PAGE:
Mercury. Although mercury is a widely-recognized, potent neurotoxin, hospitals and other health care facilities across the country continue to use mercury-containing equipment like thermometers and sphygmomanometers. The government continues to allow these uses even though cost-effective alternatives are widely available. When mercury devices break, the mercury vaporizes. Nurses can inhale these vapors, allowing efficient absorption of mercury through the lungs to the bloodstream and then to the brain. Although this survey did not collect data on nurses' exposures to broken mercury instruments, it did gather information on how often and over how many years of their career they used mercury-containing devices. Analysis revealed that more than one-third of all nurses used mercury devices routinely (at least once weekly) for ten years or more.

A typical large hospital might have over one hundred pounds of mercury on-site, contained within hundreds of devices throughout the facility, unless it has taken specific steps to replace mercury-containing equipment (HERC 2004). A large hospital in Los Angeles documented about 18 mercury spills each year, and estimated cleanup costs as $10,000 per year in labor alone (EPA 2002). The cost of replacing mercury-containing devices is modest in comparison. No federal regulations mandate mercury phase-outs in hospitals. Instead, OSHA has set an enforceable exposure limit for nurses that is five times the level known to lead to neurological symptoms after several years of occupational exposure.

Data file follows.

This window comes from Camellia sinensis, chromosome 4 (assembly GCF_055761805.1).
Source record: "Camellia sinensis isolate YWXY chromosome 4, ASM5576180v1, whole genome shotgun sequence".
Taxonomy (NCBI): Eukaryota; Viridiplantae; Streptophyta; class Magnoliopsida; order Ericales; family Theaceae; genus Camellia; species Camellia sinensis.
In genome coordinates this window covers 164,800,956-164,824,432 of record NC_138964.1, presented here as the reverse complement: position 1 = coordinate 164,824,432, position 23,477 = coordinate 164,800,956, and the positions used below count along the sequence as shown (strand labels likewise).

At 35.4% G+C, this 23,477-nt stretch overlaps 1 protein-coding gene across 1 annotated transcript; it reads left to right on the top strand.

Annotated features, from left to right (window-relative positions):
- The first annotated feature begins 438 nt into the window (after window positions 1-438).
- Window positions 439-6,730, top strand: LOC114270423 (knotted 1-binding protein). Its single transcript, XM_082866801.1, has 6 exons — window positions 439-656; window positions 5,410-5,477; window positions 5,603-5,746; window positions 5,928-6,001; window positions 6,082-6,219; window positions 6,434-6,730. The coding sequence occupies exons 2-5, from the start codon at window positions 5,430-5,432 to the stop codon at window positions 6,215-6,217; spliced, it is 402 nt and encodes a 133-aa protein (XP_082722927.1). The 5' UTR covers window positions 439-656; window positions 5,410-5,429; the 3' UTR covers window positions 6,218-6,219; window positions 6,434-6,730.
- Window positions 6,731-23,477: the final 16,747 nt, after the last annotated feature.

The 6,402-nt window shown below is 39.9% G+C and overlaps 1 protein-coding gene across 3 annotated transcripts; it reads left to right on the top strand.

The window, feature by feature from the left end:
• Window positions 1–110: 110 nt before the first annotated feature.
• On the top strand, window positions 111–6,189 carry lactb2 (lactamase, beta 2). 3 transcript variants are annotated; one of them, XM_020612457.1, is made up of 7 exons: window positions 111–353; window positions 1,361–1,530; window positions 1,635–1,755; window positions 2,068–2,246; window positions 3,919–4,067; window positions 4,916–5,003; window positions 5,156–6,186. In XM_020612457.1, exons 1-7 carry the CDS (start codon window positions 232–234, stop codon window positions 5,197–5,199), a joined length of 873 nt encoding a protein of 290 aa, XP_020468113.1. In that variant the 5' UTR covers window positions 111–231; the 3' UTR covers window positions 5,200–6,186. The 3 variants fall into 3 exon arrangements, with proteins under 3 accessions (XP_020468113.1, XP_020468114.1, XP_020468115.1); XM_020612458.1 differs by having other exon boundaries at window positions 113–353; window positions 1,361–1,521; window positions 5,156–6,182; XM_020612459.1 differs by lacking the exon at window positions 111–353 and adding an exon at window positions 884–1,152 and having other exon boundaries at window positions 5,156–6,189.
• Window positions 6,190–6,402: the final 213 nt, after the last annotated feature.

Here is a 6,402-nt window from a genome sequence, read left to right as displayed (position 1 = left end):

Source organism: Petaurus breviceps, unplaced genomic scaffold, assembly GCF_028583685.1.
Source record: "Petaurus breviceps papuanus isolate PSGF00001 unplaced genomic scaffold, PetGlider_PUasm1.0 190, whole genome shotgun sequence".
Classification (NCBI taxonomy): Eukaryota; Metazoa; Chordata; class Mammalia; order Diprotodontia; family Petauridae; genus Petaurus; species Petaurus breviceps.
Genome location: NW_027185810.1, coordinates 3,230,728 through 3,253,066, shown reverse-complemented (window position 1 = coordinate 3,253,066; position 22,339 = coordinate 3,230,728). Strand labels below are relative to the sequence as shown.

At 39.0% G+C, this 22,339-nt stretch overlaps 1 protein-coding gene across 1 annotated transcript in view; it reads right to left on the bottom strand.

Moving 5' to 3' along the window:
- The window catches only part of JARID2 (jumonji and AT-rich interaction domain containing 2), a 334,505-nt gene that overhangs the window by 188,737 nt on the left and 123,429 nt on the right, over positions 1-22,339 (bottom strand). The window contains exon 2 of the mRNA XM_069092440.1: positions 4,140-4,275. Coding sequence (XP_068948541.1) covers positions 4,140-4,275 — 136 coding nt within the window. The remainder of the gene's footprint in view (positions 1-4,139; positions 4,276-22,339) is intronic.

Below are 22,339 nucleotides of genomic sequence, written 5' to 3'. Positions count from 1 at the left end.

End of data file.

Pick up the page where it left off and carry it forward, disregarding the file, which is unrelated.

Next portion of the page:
Are Nurses Protected?

Occupational Safety and Health Regulations and Nurses' Health

Employing over 12 million people, health care is the second-fastest-growing sector of the U.S. economy (NIOSH 2006). Hospitals and other health care facilities provide jobs for 1.6 million workers at 21,000 work sites (OSHA 2006). Yet while caring for the health of their communities, every health care worker may be exposed to numerous occupational hazards every day. Unfortunately, many of the regulations aimed at protecting these workers are obsolete, and enforcement of existing requirements is inadequate.

Table 1: Few regulations limit nurses' exposures to hazards in the workplace

Chemical or hazardous agent and key health concerns Mandatory limits for nurses' exposures? Does the gov't product approval consider nurses' exposures and safety?
Anesthetic gases (miscarriage, birth defects) No No
Antiretroviral medications (unknown health effects) No No
Chemotherapeutic agents (birth defects, cancer) Only for platinum- and arsenic-based drugs; rarely monitored or enforced No
Ethylene oxide (miscarriage, cancer) Yes (OSHA Permissible Exposure Limit) No
Glutaraldehyde (skin and eye problems) No No
Hand and skin disinfection (skin allergies, asthma) Only for isopropyl alcohol (OSHA Permissible Exposure Limit) No
Housekeeping chemicals (asthma, allergies) No No (no approval process for most products)
Ionizing radiation (cancer) Yes (maximum exposure limit) No
Latex (asthma, allergies, anaphylaxis) No No
Mercury-containing devices (neurological effects) Yes (OSHA Permissible Exposure Limit) No